1829 August 28. Citizens of the United States and Merchants resident in Paris, to Andrew Jackson, President of the United States, recommending Nathaniel Nibs as consul in Paris in view of his qualifications and the general dissatisfaction given by the present incumbent. Copy.
1829 November 9. John McDonogh, New Orleans, to Henry Hosford Gurley, relative to two land claims to Congress which Gurley agreed to take charge of.
- Folder 47: Alexander Hamilton, New York, to Henry Hosford Gurley, Washington, 1830 March 5
- He sent Gurley a New York Herald containing some remarks on the interests of the Louisiana planters. The paper is under his influence and the reflections were his and he would be happy to hear Gurley's opinions. Asks for a copy of the report on Indian Affairs.
- Folder 48: A resolution by the Louisiana Senate and House of Representatives that the Tariff of 1828 is constitutional and harmless to the Southern States, 1830 April 20
- Signed by Jacques Dupre, acting Governor, and George A. Waggerman, Secretary of State.
- Folder 49: Correspondence and other papers, 1830 September 4-November 3
1830 September 4. Mary Barney, Baltimore to Henry Hosford Gurley, asking for support for a periodical she is beginning.
1830 November 3. E.D. White, New Orleans, to Henry Hosford Gurley, Baton Rouge. He, Hind, and Ellis are awaiting to sail for New York on the 8th and hope Gurley will be able to go with them.
- Folder 50: Henry Hosford Gurley, Washington, to his son John Ward Gurley, Baton Rouge, 1830 December 19
- Folder 51: Correspondence and other papers, 1831 January 18-February 17
1831 January 18. Engraved invitation to dinner with the President for Henry Hosford Gurley.
1831 February 17. A.B. Roman, New Orleans, to Henry Hosford Gurley, Washington. He is transmitting a resolution of the General Assembly of Louisiana. Printed resolution. The Senate and House of the State of Louisiana instruct the senators and representatives to represent to the General Government the necessity of deepening the mouth of the Mississippi.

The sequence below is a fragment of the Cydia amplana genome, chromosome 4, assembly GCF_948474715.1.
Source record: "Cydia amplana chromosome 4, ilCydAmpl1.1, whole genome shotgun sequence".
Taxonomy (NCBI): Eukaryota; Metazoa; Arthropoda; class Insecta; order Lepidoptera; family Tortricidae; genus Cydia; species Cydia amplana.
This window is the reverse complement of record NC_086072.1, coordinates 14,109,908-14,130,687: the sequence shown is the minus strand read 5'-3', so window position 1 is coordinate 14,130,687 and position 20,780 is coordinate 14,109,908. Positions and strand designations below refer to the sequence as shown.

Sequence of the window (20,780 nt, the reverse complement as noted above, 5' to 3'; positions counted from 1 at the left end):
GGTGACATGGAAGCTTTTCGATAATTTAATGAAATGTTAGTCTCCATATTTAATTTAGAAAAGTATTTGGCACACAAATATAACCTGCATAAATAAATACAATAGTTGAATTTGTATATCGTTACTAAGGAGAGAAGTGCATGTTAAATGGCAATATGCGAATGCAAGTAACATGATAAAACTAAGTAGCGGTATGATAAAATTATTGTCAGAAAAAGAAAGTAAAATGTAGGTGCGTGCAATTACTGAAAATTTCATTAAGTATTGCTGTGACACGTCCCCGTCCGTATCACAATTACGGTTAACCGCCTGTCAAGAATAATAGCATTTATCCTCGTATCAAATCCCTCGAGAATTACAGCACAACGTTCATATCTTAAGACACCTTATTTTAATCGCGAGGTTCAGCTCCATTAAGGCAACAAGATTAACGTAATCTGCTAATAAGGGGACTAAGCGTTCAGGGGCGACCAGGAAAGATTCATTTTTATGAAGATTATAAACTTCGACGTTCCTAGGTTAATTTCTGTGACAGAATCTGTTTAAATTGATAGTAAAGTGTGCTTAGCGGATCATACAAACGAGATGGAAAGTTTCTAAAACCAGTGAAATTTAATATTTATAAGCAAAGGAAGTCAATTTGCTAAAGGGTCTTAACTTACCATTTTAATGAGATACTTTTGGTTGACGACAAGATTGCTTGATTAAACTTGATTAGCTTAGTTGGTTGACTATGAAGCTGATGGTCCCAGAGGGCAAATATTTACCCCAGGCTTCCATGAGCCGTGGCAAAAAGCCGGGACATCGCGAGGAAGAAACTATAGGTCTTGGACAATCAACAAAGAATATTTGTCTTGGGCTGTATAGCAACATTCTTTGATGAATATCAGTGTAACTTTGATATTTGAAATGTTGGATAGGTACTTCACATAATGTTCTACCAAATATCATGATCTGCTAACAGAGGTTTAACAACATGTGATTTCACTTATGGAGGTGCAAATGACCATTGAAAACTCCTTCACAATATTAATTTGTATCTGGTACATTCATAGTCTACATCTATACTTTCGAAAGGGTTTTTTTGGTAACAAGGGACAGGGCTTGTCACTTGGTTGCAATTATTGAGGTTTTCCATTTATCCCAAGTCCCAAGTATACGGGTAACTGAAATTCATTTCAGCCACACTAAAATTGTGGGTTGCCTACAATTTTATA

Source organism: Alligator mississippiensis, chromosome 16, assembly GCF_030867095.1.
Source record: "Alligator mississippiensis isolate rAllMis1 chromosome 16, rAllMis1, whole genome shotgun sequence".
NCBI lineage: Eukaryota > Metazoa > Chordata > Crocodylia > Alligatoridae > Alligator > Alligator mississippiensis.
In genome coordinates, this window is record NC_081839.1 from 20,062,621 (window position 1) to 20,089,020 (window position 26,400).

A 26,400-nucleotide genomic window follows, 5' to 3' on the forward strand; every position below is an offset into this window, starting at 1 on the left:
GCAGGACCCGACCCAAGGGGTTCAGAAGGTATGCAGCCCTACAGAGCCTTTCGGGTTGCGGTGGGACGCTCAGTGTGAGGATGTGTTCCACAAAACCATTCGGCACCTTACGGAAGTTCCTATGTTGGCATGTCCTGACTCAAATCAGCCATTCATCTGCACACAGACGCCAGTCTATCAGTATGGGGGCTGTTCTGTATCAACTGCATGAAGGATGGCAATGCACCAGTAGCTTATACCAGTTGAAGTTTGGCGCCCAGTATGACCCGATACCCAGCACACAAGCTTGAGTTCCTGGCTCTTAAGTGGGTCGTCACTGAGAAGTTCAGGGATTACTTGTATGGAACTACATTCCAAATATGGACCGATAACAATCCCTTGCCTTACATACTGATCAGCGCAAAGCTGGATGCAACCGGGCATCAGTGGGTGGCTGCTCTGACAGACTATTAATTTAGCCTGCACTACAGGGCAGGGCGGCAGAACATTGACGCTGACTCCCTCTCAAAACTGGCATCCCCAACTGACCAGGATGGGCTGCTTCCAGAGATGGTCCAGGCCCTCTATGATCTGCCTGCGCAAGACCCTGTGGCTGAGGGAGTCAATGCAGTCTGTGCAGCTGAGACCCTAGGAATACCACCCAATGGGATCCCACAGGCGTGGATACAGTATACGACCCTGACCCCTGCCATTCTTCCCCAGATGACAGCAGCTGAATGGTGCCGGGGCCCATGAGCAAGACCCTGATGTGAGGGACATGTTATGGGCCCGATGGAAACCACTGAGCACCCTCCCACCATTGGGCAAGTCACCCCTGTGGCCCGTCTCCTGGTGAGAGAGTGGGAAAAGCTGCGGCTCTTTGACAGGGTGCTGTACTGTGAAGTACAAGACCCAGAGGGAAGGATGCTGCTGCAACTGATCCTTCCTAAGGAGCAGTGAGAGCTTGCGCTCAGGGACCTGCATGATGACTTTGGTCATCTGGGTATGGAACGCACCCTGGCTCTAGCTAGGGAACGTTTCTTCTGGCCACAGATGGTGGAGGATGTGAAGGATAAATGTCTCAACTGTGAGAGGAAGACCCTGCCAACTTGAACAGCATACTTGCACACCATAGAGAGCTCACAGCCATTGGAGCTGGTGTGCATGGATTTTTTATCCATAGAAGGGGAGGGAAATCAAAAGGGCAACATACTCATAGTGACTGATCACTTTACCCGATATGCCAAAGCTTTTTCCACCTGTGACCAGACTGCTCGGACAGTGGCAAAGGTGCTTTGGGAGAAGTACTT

- Folder 52: Correspondence and other papers, 1831 October 13-December 6
1831 October 13. W.H. Harrison, North Bend, to Henry Hosford Gurley, Baton Rouge. He encloses an address he made to demonstrate to Gurley his opposition to the repeal of the sugar duty.
1831 December 6. Harriet Gurley, St. Michial, to her brother John Gurley, Baton Rouge.
- Folder 53: Correspondence and other papers, 1832 February 27-November 25
1832 February 27. Harriet Gurley, St. Michil, to John Gurley, Baton Rouge.
1832 November 25. A.B. Ogden to John Gurley, Baton Rouge. Expresses his satisfaction with having met him and sympathy with his recent bereavement in the loss of both his parents and urges him to become a Christian.
- Folder 54: Speech made at the close of eight years in the Congress of the United States, circa 1830
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[Box 1: Gurley family papers],
[Box 2: Gurley family papers],